"And what happened was they all went," Roseman said during Senior Bowl week. "And we had looked at it before and in years where there's positions of strength, when you think you can get guys later, what typically happens is there's a run on those guys and [teams] want to get their own guys. So you just have to be careful that you're not sitting there going, 'This is a great draft at position X and we'll be sitting there in the sixth round and we'll get a great guy.' That's why just sticking to your board and not getting cute and just making sure you just get the best player for the Philadelphia Eagles."

Helping Carson 
It's not a great year for receivers in the draft, but it's not a bad year either. The top two appear to be Mike Williams and Corey Davis, but there are plenty of good players who will be available throughout the draft. And like at corner, the Eagles need plenty of help.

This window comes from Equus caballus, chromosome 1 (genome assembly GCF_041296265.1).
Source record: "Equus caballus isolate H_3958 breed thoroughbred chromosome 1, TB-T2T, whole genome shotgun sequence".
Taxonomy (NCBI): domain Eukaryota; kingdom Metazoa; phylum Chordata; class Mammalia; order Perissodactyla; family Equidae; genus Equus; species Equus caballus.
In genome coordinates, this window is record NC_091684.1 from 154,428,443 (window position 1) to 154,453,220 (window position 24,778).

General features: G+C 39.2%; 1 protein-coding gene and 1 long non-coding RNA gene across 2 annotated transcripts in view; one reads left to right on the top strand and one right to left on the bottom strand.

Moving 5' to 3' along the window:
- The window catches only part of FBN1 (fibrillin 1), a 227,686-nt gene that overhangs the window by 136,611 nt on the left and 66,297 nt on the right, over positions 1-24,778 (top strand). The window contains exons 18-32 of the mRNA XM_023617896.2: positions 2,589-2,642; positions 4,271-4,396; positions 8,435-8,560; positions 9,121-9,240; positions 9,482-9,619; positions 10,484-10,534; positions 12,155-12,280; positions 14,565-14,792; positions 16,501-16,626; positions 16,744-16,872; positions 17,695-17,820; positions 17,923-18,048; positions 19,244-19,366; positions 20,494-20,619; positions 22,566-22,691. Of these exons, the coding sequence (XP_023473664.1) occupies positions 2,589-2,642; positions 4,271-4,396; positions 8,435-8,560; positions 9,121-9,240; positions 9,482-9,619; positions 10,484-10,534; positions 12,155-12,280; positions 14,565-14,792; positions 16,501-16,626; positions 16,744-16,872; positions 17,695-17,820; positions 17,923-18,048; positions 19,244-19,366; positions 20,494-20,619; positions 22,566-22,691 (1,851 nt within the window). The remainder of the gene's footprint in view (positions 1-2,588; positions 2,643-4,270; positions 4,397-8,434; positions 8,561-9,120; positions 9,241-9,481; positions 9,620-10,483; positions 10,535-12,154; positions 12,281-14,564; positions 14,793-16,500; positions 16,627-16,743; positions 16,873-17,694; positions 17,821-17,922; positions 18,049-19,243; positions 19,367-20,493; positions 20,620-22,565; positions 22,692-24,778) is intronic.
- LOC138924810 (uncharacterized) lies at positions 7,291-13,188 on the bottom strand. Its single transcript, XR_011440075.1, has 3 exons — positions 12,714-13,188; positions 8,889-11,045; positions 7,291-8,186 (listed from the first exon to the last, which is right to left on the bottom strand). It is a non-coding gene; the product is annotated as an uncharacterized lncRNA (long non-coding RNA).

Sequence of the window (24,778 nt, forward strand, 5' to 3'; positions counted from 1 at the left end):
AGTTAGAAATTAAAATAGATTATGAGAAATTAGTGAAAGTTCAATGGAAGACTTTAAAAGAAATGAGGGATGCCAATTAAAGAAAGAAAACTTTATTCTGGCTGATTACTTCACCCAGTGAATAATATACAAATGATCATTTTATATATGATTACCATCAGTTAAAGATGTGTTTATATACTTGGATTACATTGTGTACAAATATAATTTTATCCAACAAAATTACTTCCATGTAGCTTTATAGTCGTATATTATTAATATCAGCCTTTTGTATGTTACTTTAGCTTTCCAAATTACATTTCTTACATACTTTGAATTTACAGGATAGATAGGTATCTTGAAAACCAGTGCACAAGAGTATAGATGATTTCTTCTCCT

Receivers will speak to reporters on Friday and will be on the field working out on Saturday. You'd better believe the Eagles will be watching closely. 

Just a year ago
While the Eagles this year will be focusing on building around Wentz, last year they were just worried about getting him. For a team that still had the 13th pick while in Indy last year, the Eagles sure spent a lot of time with a quarterback who was going to be a very high pick. 

Really, last year in Indy is where picking Wentz started to become a reality. The Eagles spent a ton of time interviewing Wentz and everyone was involved, including Roseman, advisor Tom Donahoe, Jeff Lurie and a renowned sports psychologist. Wentz, for his part, blew them away. 

As the Eagles were falling in love with Wentz, Roseman was working on a way to make it happen. The first step was moving up from 13. The Eagles eventually traded with the Dolphins from 13 to 8. Those trade talks started in the hotel in Indy, where the Eagles were two doors down from the Dolphins. That, plus Roseman's relationship with Dolphins GM Mike Tannenbaum helped get the deal done. It was the first in a two-step process to secure Wentz as the next franchise quarterback.  

Roseman is more active than most NFL GMs when it comes to making player trades, so don't be surprised if he's back to work this week.